The first draft of the latest Pasco County budget, including appendices, stretches 327 eye-glazing pages, and probes such topics as interfund transfers, contingencies and object codes. It is, in other words, not what anyone would mistake for a beach read.
This is not to suggest it is poorly written. On the contrary. The prose portion, appearing above the signature of County Administrator Michelle Baker, does not lack for modest turns of phrase. This one is especially entertaining: “Departments are encouraged to be frugal and find the most cost effective means of delivering essential services.”
One would hope so.
That said, unless your taste runs to charts and graphs and the artistry of double-entry bookkeeping, Pasco’s proposed budget, pretty much like any governmental budget, is not something you’d choose to download to your tablet instead of the latest Stephen King or Diana Gabaldon. If, on the other hand, you are among the few hardy, wonkish souls planning to lug it on vacation, you may want to skip the rest, because there are spoilers ahead.
❖ ❖ ❖
The theme of the administrator’s proposed spending plan is not unfamiliar: Left unchecked by a vigilant constituent class, the tendency of government is to grow. Now, unlike many of my tea party friends, I will not say this is necessarily a terrible thing, especially at the local level, where public outlays tend to reflect both the established values and the contemporary mood of the electorate. When enough of us want more deputies, firefighters, code enforcement officers and librarians that’s exactly what we tend to get.
Well, as long as we demonstrate a willingness to pay for them, anyway. Isn’t that always the rub?
In Pasco’s proposed budget, the county administrator detects that willingness. Not in so many words, actually, because the headline on the fiscal plan is that it holds the millage rate — that is, the amount property owners pay per $1,000 of assessed value — at last year’s level. The fine print includes a new, if fractional, transportation line item that would mean a tax increase on property owners as an alternative to hiking the gas tax, or declining both and, presumably, steering around potholes for another year.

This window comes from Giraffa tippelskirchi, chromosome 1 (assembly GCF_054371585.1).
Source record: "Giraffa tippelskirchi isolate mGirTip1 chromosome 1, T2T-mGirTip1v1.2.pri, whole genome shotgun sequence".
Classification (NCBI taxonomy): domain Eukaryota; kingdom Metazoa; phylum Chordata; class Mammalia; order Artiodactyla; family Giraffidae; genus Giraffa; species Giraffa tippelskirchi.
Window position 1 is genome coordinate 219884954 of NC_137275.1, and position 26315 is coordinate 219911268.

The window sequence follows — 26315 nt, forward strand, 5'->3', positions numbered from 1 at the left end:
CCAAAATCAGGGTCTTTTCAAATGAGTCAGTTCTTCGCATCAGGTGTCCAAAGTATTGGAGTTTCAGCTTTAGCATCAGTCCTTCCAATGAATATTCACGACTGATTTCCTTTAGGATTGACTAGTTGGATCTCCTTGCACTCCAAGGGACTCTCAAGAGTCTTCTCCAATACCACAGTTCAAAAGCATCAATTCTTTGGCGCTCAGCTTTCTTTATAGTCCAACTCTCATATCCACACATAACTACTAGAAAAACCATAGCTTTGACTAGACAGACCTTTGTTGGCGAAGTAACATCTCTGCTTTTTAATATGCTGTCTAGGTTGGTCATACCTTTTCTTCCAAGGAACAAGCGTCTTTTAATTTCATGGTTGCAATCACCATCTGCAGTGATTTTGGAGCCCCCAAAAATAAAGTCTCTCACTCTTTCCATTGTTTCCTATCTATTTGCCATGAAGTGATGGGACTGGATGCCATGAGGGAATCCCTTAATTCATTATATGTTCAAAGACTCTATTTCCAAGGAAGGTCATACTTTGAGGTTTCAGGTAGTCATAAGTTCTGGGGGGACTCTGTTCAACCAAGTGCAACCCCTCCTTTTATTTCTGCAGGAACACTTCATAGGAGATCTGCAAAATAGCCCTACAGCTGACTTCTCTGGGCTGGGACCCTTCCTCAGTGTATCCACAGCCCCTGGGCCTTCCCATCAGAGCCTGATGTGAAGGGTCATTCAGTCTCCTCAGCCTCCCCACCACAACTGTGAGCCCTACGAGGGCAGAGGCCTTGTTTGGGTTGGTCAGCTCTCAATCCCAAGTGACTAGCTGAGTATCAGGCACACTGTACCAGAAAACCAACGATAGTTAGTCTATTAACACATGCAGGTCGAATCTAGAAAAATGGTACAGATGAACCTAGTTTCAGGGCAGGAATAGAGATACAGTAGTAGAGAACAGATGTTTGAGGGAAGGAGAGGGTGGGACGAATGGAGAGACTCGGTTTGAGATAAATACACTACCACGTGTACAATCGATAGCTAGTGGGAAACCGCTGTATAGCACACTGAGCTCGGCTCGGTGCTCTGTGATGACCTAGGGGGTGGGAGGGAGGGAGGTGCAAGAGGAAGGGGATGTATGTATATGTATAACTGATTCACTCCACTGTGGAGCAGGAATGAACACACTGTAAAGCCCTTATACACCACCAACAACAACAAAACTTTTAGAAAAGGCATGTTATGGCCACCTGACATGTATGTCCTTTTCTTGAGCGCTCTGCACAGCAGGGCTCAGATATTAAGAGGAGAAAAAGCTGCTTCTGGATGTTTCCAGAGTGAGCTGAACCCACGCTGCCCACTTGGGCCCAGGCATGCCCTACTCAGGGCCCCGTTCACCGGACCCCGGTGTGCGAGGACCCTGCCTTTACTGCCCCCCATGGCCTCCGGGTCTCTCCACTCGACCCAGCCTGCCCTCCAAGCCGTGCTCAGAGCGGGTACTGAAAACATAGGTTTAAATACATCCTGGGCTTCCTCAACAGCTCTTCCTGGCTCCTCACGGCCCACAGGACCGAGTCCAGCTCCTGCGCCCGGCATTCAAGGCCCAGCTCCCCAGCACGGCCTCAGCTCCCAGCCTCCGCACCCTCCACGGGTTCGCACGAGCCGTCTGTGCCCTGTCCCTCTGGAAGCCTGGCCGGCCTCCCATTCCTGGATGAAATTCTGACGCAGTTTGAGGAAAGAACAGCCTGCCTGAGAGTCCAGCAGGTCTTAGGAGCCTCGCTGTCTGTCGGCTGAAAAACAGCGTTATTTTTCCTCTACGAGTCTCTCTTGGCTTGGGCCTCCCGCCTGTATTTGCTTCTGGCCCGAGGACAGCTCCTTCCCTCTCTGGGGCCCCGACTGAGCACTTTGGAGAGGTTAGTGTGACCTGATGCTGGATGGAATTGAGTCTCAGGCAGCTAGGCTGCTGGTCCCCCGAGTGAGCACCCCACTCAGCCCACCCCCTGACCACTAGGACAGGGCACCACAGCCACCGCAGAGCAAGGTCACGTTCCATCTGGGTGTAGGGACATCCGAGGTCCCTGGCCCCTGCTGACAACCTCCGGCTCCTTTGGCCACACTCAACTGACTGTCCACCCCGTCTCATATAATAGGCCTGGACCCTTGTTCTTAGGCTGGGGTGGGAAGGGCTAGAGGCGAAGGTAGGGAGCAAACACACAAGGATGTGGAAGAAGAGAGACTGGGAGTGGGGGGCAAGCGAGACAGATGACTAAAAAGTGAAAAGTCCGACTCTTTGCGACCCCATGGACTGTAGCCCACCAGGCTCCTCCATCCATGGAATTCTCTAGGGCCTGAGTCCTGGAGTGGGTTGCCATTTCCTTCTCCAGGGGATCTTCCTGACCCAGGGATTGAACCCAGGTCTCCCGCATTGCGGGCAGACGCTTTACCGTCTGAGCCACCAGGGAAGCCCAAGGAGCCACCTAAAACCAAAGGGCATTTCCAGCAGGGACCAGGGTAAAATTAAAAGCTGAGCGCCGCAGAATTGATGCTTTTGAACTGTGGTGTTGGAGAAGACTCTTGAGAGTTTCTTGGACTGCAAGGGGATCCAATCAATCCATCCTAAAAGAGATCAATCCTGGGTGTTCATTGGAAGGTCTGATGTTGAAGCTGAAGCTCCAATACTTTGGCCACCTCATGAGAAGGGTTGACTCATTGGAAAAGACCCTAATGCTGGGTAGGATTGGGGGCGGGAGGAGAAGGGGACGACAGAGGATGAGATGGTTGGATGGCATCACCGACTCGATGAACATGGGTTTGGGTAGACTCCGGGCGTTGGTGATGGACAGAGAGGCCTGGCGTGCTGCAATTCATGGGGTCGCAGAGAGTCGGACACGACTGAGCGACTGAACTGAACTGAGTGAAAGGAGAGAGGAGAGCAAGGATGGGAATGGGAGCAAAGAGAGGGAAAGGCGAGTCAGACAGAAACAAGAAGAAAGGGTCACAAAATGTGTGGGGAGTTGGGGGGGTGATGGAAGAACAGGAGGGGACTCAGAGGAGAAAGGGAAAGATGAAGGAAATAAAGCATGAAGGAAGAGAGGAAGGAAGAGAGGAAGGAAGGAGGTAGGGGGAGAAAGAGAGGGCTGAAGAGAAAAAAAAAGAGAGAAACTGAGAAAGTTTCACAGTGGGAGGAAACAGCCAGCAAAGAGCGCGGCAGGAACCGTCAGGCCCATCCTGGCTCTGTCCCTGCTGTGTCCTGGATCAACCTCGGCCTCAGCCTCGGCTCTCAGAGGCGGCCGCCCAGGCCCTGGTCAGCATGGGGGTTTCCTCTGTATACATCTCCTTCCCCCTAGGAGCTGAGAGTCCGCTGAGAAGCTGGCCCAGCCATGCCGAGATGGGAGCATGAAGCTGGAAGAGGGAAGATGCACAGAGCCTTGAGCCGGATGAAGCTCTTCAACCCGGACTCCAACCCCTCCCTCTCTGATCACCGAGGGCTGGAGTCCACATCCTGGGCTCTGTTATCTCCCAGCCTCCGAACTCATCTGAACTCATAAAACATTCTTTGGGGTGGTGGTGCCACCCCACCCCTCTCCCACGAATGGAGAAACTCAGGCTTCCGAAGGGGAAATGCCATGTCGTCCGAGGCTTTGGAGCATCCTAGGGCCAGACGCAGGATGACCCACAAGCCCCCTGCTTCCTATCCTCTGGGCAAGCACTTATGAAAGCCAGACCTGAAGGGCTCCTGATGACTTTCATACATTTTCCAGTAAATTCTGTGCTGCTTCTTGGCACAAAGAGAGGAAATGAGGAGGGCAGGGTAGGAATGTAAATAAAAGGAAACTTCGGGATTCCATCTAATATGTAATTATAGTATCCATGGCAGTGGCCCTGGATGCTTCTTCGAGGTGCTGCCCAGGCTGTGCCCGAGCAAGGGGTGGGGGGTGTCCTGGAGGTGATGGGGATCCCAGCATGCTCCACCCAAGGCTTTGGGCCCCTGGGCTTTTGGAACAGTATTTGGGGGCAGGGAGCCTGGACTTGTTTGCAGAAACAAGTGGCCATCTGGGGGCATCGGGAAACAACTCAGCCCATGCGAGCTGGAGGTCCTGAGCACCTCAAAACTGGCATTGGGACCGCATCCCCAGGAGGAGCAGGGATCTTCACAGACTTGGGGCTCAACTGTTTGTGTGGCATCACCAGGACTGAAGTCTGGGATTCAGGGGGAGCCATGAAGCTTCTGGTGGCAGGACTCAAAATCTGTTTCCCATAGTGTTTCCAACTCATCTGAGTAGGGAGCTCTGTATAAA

Anyway, back to our theme: Government grows.
❖ ❖ ❖
Baker recommends spending 3.1 percent more than last year, with the lion’s share going to raises for deputies and county workers, one percent per year for up to five years. There’s also money for an additional 45 full-time employees, mostly in code enforcement, economic development and parks maintenance. Detecting light at the end of our long economic tunnel, Baker says it’s time to stop squeezing employees who have survived the downturn and departments whose members have been doubling up.
That’s one argument, anyway. Then again, sometimes the tunnel’s light is a freight train.
Consider: At 6.5 percent, Pasco’s unemployment rate, while down almost two points from July 2013, lags Hillsborough (5.6) and Pinellas (5.7) counties, as well as Florida as a whole (6.2). In short, the moment is not yet right to cue up “Happy Days Are Here Again.” Nonetheless, pinched Pasco property owners carrying the ongoing burden of highest tax rate in at least 10 years plus assessments that are bouncing back will search in vain for any recommendation about providing relief.
Moreover, the 3.1 percent boost is 35 percent higher than the year-over-year rise in the consumer price index (2.3 percent), and is roughly triple the county’s population increase (1.1 percent). On the other hand, the most recent figures for household income (2012) show a 3.6 percent year-over-year rise, prompting at least a couple of observations: First, even if they consider it undesirable, Pasco taxpayers might find Baker’s hike affordable. Second, rising incomes are proof not everybody in Pasco County works for a newspaper.
Anyway, as you prepare to be diverted by the beach, mountains or theme parks, I thought you should know what will be waiting for you when you get back.